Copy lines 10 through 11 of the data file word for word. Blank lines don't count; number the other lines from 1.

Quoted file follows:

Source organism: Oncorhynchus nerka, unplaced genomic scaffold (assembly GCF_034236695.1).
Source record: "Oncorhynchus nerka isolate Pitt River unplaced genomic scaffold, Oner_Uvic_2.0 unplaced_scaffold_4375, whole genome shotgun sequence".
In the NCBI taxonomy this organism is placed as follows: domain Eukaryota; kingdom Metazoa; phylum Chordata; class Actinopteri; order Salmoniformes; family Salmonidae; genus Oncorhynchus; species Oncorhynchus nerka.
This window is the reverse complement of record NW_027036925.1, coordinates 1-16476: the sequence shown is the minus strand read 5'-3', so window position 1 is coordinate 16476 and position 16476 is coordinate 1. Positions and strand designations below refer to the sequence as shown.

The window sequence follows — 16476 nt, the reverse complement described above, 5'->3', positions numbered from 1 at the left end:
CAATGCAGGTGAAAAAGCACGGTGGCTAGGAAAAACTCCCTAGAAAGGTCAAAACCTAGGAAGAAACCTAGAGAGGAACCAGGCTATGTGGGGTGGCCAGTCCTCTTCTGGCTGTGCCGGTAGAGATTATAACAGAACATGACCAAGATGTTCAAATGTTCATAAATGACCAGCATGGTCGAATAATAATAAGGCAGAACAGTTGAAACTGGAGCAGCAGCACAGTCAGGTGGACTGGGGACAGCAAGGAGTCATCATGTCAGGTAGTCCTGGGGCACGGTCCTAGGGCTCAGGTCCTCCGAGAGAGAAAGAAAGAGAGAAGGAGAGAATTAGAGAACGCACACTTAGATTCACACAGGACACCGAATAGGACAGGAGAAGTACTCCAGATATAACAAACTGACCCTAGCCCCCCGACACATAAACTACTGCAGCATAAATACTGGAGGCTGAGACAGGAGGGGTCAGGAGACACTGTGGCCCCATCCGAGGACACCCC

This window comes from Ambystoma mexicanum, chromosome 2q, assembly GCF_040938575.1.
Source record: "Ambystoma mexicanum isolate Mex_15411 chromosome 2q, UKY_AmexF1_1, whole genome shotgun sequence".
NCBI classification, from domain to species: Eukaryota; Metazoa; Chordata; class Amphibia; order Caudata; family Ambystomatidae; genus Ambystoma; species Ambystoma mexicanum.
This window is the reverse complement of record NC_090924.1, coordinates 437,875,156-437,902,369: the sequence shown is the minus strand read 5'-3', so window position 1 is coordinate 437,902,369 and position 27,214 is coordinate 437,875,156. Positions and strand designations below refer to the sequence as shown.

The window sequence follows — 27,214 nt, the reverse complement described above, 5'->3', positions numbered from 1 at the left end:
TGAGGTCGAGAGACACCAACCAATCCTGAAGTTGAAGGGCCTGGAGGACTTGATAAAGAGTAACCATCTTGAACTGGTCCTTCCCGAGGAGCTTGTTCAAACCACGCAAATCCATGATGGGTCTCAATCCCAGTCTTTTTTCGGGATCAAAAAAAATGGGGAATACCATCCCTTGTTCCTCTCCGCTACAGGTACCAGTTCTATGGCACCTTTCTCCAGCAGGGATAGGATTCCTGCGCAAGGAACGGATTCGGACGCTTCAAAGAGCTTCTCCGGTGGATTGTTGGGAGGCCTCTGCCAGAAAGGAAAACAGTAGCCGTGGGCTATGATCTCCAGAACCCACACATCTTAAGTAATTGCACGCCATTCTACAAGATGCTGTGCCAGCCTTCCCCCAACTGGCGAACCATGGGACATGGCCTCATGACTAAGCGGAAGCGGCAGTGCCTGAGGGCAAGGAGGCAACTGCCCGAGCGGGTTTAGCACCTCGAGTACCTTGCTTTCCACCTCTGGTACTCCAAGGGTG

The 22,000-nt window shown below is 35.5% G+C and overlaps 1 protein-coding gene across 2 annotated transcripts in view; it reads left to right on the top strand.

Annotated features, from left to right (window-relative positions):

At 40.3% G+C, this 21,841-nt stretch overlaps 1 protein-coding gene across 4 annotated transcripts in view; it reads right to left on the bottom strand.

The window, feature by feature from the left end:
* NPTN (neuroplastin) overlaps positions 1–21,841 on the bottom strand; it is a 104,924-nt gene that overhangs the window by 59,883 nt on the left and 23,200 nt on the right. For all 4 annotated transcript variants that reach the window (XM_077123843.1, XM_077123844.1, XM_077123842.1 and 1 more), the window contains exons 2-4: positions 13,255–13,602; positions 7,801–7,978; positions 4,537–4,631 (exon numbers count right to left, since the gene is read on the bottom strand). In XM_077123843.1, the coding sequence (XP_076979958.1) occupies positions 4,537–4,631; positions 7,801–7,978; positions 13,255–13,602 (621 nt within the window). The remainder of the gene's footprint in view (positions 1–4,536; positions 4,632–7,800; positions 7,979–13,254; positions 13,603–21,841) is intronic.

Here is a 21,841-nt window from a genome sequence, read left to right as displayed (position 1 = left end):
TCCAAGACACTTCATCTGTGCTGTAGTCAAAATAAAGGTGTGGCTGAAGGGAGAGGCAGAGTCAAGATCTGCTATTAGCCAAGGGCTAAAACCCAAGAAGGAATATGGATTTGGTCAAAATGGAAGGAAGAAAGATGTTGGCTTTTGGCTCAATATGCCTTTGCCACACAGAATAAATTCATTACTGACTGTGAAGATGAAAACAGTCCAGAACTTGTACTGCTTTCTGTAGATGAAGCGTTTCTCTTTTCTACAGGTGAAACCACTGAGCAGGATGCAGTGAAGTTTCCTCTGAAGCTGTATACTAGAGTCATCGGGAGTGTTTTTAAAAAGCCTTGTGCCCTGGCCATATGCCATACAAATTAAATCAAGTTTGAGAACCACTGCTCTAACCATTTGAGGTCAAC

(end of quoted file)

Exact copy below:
This window is the reverse complement of record NC_090924.1, coordinates 437,875,156-437,902,369: the sequence shown is the minus strand read 5'-3', so window position 1 is coordinate 437,902,369 and position 27,214 is coordinate 437,875,156. Positions and strand designations below refer to the sequence as shown.

The window sequence follows — 27,214 nt, the reverse complement described above, 5'->3', positions numbered from 1 at the left end: